T Nation

Obstacle Course


#1

Hey guys, I'm doing the Spartan Race Super course in May, any templates you would recommend that would also keep my strength levels up and not make me lose a lot of muscle? Was thinking of Built Like a Badass... Been focusing heavily on bodybuilding for the past couple of years and my conditioning and cardio is shit. The only thing I'm scared of is losing a lot of muscle mass, but I'll keep my calorie intake high.


#2

[quote]Alex89 wrote:
Hey guys, I’m doing the Spartan Race Super course in May, any templates you would recommend that would also keep my strength levels up and not make me lose a lot of muscle? Was thinking of Built Like a Badass…[/quote]
That’s a solid program for athleticism, so you’d be fine with it.

If you start doing more cardio work than you’re used to, then you do need to factor in the calories burned. But remember that dropping bodyfat is an “easy” way to improve sports performance. What’s your current height, weight, and general fat level?


#3

Thanks for the reply Chris, I’m 6 ft, and weigh 180. Never really measured my bodyfat, prob around 15-18%, I look pretty good with my shirt off, just some extra chest flab. Also, I’ve been doing a 3 day split: legs/arms, chest/shoulder, back. Been following a Mountain dog type of routine. If I changed the rep scheme by ramping all of my exercises to a top set of 6-8 reps and add in some metcon work at the end, and running once a week. Would this be fine?

I’ll also be eating a lot so I don’t lost a lot of muscle. Been doing a bodypart split for the longest time and been seeing awesome results, that’s why I’m scared of changing…habits die hard haha.


#4

[quote]Alex89 wrote:
I’m 6 ft, and weigh 180. Never really measured my bodyfat, prob around 15-18%, I look pretty good with my shirt off, just some extra chest flab.[/quote]
Ok, so in all fairness, you do have a bit of “stored fuel” so you’re not necessarily in danger of burning muscle. I’d focus on eating smart rather than “just” eating a lot. Mind your total calories, especially if you do add in cardio work, but make sure you’re getting plenty of carbs (especially right around workouts).

I don’t think that’ll have any major effect.

This would be a big difference-maker, yep. I’d probably do 10-20 minutes of finishers/conditioning right after lifting and take that one running day to push for longer distance, since the course looks like it’s 8+ miles.

Kinda understandable. But it’s like the old saying, make sure your actions mesh with your goals. If your goals are shifting (to surviving/conquering the race), it’s worth tweaking your training a bit and re-prioritizing things.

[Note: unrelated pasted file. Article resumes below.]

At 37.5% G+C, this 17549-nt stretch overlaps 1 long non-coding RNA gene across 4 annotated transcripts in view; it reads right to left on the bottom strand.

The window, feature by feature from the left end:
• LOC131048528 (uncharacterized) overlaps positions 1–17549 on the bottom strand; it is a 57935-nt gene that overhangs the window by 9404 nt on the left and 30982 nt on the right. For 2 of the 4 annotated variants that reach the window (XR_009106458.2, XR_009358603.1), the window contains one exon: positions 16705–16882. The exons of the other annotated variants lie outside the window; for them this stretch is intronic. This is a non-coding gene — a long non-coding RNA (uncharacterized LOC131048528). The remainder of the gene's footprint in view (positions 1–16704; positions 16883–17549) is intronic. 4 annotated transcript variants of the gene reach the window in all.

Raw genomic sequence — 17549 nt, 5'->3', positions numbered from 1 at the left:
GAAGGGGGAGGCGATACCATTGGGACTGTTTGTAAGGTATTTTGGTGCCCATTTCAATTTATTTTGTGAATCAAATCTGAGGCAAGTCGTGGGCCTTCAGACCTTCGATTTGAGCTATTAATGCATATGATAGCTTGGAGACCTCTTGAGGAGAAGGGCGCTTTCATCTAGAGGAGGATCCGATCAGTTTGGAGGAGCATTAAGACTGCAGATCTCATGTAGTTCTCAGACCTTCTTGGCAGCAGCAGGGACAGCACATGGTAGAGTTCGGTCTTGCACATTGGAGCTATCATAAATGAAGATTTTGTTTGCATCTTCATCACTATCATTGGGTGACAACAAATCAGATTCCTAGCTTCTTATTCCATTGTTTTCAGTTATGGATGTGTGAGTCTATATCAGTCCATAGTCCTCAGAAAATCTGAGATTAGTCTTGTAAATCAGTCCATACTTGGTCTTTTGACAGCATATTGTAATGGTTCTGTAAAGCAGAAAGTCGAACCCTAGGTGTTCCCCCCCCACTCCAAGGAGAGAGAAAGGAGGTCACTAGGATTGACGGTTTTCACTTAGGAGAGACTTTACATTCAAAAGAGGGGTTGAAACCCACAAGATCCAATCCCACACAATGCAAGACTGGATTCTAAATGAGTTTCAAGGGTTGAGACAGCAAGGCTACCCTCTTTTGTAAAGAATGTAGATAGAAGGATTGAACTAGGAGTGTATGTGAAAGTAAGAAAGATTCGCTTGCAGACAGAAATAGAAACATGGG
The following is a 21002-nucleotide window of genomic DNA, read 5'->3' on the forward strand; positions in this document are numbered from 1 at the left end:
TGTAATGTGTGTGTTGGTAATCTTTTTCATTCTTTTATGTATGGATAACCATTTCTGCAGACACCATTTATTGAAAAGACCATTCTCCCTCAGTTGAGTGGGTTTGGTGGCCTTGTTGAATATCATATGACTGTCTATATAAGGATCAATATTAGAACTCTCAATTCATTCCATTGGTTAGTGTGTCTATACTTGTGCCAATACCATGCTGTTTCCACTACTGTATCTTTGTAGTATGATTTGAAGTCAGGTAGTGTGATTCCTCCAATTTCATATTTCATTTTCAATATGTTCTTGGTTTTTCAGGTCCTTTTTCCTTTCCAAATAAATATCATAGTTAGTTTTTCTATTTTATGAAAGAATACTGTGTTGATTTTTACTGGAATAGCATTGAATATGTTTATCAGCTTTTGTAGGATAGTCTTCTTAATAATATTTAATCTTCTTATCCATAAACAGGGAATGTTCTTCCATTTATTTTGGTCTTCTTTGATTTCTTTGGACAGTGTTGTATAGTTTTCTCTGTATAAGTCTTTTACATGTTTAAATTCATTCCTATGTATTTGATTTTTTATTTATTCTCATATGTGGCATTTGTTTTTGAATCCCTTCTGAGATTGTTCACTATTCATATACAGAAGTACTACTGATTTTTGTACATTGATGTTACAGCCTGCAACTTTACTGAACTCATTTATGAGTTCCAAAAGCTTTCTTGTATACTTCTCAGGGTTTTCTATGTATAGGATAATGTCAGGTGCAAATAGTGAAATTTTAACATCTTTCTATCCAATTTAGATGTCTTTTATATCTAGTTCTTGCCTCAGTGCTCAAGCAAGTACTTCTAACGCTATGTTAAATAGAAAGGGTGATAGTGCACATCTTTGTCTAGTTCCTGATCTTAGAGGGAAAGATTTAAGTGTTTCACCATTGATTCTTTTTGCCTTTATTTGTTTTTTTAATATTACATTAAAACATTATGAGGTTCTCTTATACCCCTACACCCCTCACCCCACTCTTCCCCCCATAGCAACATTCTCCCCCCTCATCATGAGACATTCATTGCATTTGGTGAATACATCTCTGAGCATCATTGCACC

#5

Appreciate the help Chris, thanks!


#6

[quote]Alex89 wrote:
Appreciate the help Chris, thanks![/quote]
Alex you will also want to train on hills or even better mountains if you are near any. I have done 2 Spartan beasts and they love to run you up and down mtns. also alot of carrying of sand bags or anything that is uncomfortable to carry. Whatever it is plan on being out for 4-5 hours for the Super.


#7

Thanks for the heads up bigdog. I have a mountain right near my place, too bad it’s covered with snow! lol


#8

You may not need to alter your program much. When I first started I got very good results from just adding loaded carries and pullups between sets. Ended my workouts with a 4 minute tabata on a bike. Every other week I may try to get some distance work in, but my normal schedule doesn’t allow for that much time allocated to it, plus it sucks. The biggest thing with nutrition is the night before and day of. Don’t do anything new. Don’t drink alcohol the night before. Don’t wait to go to sleep until midnight. I’ve done a sprint, super, and beast and my worst experience was on the sprint bc I got cocky and drank the night before and didn’t fall asleep until 1 when I had to be up at 5.


#9

I’m doing the Ohio Beast in May and it’s my second one along with some other long OCR’s. Assuming you have a decent level of strength, just from consistant training not beast mode or anything, then obstacles like the bucket carry and the sandbag carries are really easy. What gets me is rope grip. Being able to climb a rope with your feet is a huge advantage otherwise you’d better be able to crush the grip strength and be able to pull hard. There really is no need for anaerobic run training because you’re not sprinting anywhere on a 14 mile course so focus running on LSD and don’t worry about it killing your strength because for one it’s over stated and two you should know better to expect to be hitting PR’s when endurance training. If you’re part of a team and are the only person who has to start walking instead of slogging you’ll be holding everyone back. Don’t worry about the very steep hills because even the pros walk those as that’s the most efficient way to do it.

The stages that screwed me good last time:

Rope swing: muddy 2" rope and not enough grip strength for my 230lbs ass.

Rope wall climb: I actually had the grip strength for this but my cleats were like ice skates on this muddy incline. Keep your ass as low as possible.

Monkey bars: it wasn’t the bars it was the grabbing a rope between parallel running bars and having to swing. It was totally unexpected and I couldn’t prepare for something like that anyway unless I joined a CF gym.

Rope climb at the end of the race: I had nothing left and my arthritic hip wouldn’t allow me to use my legs to climb even though I choose the knotted rope.


#10

I know I live under a rock here in "stan, so, while in Dubai for a few days, I saw this program called the Broken Skull Challenge. Never saw it before and looked it up and its been on for several years. That skull crusher obstacle course at the end looks like a real bitch. Makes American Ninja look a little wimpish:)) Anyone ever watch or train for this?